November 28, 2022

The International Organisation of Securities Commissions (IOSCO) yesterday stressed the importance of enhanced liquidity risk management for mutual funds.

This came as part of assessment of the implementation of selected recommendations to strengthen the liquidity risk management practices for collective investment schemes (CIS) globally.

Jean Paul Servais, IOSCO Board Chairman and Chairman of the Belgium FSMA, said effective liquidity management is crucial to safeguard the interests of investors, to maintain the orderliness and robustness of collective investment schemes and markets, and to reduce systemic risks.

According to him, effective liquidity management therefore contributes to financial stability.

“IOSCO will continue to engage with the industry, its members, and other international bodies to ensure that sound liquidity management practices are implemented,” Servais said.

The review found that larger jurisdictions show a high degree of implementation of regulatory requirements consistent with the objectives of the recommendations.

For the CIS design process, the review identified some challenges with respect to dealing frequency, dealing arrangements and disclosure practices. For day-to-day liquidity management, the Review found that some jurisdictions may need to improve the process of identification of a liquidity shortage before it occurs and provide more guidance on aligning the investment strategy, liquidity profile and redemption policy. Other related areas that may warrant further attention include data availability and third-party providers of liquidity metrics. With regards to contingency planning, the Review found that jurisdictions should further address the availability of liquidity management tools and supplement the current rules and regulations to include requirements that are more specific regarding the use of such tools.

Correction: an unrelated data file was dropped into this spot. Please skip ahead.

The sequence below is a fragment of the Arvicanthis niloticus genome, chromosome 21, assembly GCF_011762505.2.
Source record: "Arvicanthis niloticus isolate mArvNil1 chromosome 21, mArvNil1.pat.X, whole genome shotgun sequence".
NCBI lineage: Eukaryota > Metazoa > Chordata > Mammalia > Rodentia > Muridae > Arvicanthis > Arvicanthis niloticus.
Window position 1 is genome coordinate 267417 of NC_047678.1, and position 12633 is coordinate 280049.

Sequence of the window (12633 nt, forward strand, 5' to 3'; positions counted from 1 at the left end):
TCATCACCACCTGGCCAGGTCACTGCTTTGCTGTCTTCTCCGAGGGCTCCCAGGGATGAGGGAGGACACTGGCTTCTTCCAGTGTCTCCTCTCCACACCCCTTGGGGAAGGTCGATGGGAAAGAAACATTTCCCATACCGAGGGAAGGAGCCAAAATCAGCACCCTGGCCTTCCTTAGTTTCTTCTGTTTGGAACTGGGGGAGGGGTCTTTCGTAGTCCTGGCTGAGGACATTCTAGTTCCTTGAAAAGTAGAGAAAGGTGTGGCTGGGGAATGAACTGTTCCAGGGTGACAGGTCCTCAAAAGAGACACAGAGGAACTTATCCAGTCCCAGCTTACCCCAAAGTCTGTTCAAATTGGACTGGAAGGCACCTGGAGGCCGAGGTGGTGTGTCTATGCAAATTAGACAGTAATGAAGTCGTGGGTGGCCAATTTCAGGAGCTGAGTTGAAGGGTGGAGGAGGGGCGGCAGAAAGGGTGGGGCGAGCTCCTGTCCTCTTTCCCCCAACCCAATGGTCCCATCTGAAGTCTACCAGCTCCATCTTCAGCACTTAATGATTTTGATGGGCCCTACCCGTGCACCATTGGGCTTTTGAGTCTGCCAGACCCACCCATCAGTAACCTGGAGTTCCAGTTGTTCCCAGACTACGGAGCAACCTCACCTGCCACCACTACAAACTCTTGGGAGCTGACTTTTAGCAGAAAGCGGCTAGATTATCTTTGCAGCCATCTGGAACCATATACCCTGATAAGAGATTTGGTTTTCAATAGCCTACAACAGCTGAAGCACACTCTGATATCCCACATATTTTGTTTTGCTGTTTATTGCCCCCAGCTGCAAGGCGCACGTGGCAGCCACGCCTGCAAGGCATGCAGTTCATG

Additionally, the review found that asset managers have a high degree of implementation of the recommendations at the level of policies and practices. While all large global responsible entities described practices that were consistent with the recommendations, improvement might be needed by smaller and less-resourced entities with regard to their liquidity disclosure provisions in their CIS design process. Some weaknesses were also identified in operationalizing contingency plans and activation of liquidity risk management tools.

Sharon Kelly, Chair of the IOSCO Assessment Committee and Senior Analyst, Quebec AMF, said the work of the assessment committee is critical to IOSCO and its members.

Kelly said unless implemented, issuing international standards remains ineffective noting that the findings from the review indicate that IOSCO’s recommendations in this area are broadly well implemented.

“We nevertheless call on both jurisdictions and responsible entities to address the remaining shortcomings identified in our report,” Kelly said.

The findings from the review have informed the FSB’s assessment of the effectiveness of the FSB’s 2017 policy recommendations to address structural vulnerabilities from liquidity mismatch in open ended funds.

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